Requirement for California Small Business Retirement Plans Takes Effect Today

Troutman Pepper

Troutman Pepper

If you own a small business in California, you may be one of an estimated 240,000 employers required to offer retirement plans to all adult employees. Last year, California mandated that employers with more than 50 employees must offer a retirement plan through either the state-run CalSavers program or a private-market option. Starting today, the requirement extends to California employers with five or more employees. Failure to comply may result in financial penalties enforced by the Franchise Tax Board.

CalSavers has represented that it will contact small businesses that missed the deadline to try to get them to comply before seeking penalties. Eligible employers currently not offering a plan are nonetheless encouraged to provide one of the options below as soon as reasonably possible.


CalSavers, a state-sponsored retirement savings program, allows employers to register online and automatically enroll employees in a Roth IRA. Once enrolled, employees can choose their own contribution rate, use the default rate, or opt out. Employees may use a default target date fund or pick specific funds from an investment menu.

Employers that wish to use CalSavers may register on the program’s website at There is no registration fee or employer contribution requirement.

Private-Market Options

As an alternative to CalSavers, employers may offer a qualified, private-market option, including:

  • 401(a) qualified plan (including profit-sharing plans and defined benefit plans);

  • 401(k) plans (including multiple employer plans or pooled employer plans);

  • 403(a) qualified annuity plan or 403(b) tax-sheltered annuity plan;

  • 408(k) simplified employee pension (SEP) plans;

  • 408(p) savings incentive match plan for employees of small employers (SIMPLE) IRA plan; and

  • Payroll deduction IRAs with automatic enrollment.

Employers that intend to contribute to a plan should explore a private-market option as employer contributions are unavailable with CalSavers. If an employer already offers a qualified, private-market option, the employer must notify CalSavers through the employer portal on the CalSavers website. Exempt employers that have been pre-cleared must also report the exemption.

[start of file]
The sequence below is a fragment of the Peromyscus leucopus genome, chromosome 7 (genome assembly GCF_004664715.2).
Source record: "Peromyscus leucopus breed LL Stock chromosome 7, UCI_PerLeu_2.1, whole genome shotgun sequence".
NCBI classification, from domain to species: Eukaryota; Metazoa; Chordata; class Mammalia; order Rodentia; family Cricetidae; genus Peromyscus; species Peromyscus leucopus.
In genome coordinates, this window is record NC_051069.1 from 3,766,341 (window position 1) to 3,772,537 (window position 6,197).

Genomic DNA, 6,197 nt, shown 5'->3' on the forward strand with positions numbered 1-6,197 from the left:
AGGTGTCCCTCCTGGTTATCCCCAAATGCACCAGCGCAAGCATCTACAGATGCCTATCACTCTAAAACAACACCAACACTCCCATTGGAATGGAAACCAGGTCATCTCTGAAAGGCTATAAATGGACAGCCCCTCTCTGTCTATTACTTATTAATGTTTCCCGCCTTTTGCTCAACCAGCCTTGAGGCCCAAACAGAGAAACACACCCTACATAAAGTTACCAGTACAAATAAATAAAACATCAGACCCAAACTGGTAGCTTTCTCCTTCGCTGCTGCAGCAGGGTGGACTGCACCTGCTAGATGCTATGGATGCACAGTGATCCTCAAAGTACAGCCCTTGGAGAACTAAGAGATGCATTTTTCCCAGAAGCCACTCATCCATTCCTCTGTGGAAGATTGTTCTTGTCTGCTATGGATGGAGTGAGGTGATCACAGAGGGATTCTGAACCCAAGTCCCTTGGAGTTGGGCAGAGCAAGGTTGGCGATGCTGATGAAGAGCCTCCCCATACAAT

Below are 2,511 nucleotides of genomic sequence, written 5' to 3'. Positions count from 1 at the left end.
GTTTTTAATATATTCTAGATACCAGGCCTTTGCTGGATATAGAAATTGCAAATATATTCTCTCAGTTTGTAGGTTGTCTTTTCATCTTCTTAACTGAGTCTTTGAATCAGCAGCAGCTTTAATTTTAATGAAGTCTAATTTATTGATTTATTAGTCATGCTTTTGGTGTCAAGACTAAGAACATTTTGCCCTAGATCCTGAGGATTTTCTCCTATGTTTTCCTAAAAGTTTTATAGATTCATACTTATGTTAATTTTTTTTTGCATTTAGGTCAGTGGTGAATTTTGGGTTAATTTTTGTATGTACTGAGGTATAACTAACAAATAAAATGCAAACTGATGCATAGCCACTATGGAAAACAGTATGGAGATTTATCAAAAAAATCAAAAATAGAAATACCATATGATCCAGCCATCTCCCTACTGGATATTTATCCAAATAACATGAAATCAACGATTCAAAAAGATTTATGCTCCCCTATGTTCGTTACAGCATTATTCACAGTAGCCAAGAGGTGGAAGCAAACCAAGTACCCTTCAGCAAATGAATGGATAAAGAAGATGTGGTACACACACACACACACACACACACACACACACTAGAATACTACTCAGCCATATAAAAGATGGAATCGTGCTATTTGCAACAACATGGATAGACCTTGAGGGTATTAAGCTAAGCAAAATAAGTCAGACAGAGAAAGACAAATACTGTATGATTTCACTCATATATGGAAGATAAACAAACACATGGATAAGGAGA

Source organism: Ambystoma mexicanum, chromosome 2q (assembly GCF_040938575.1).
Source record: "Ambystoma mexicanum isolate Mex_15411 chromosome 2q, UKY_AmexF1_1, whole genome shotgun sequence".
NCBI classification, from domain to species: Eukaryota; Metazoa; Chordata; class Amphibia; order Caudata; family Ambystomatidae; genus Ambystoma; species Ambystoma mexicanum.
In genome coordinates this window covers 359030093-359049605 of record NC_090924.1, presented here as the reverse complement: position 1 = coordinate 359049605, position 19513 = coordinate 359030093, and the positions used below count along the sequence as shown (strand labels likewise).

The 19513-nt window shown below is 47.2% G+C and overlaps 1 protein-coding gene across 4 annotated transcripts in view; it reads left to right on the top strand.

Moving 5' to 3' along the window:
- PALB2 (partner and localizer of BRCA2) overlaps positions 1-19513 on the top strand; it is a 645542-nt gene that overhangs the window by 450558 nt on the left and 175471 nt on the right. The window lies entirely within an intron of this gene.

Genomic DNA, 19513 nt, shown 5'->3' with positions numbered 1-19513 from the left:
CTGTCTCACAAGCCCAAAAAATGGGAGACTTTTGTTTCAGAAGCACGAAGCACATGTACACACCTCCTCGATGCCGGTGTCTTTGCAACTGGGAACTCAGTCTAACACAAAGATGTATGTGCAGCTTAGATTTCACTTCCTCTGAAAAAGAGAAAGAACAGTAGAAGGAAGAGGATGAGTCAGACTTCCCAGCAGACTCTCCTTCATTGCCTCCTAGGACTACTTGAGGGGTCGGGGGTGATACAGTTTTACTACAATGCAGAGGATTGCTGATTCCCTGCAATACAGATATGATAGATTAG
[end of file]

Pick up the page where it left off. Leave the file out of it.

Penalties for Noncompliance

Employers that fail to allow eligible employees to participate in CalSavers or a qualified, private-market option, on or before 90 days after service of notice of the failure to comply, must pay a penalty of $250 per eligible employee if noncompliance extends 90 days or more after the notice. If an employer is noncompliant 180 days or more after the notice, there is an additional penalty of $500 per eligible employee.

DISCLAIMER: Because of the generality of this update, the information provided herein may not be applicable in all situations and should not be acted upon without specific legal advice based on particular situations.

© Troutman Pepper | Attorney Advertising

Written by:

Troutman Pepper

Troutman Pepper on:

Reporters on Deadline

"My best business intelligence, in one easy email…"

Your first step to building a free, personalized, morning email brief covering pertinent authors and topics on JD Supra:
*By using the service, you signify your acceptance of JD Supra's Privacy Policy.
Custom Email Digest
- hide
- hide

This website uses cookies to improve user experience, track anonymous site usage, store authorization tokens and permit sharing on social media networks. By continuing to browse this website you accept the use of cookies. Click here to read more about how we use cookies.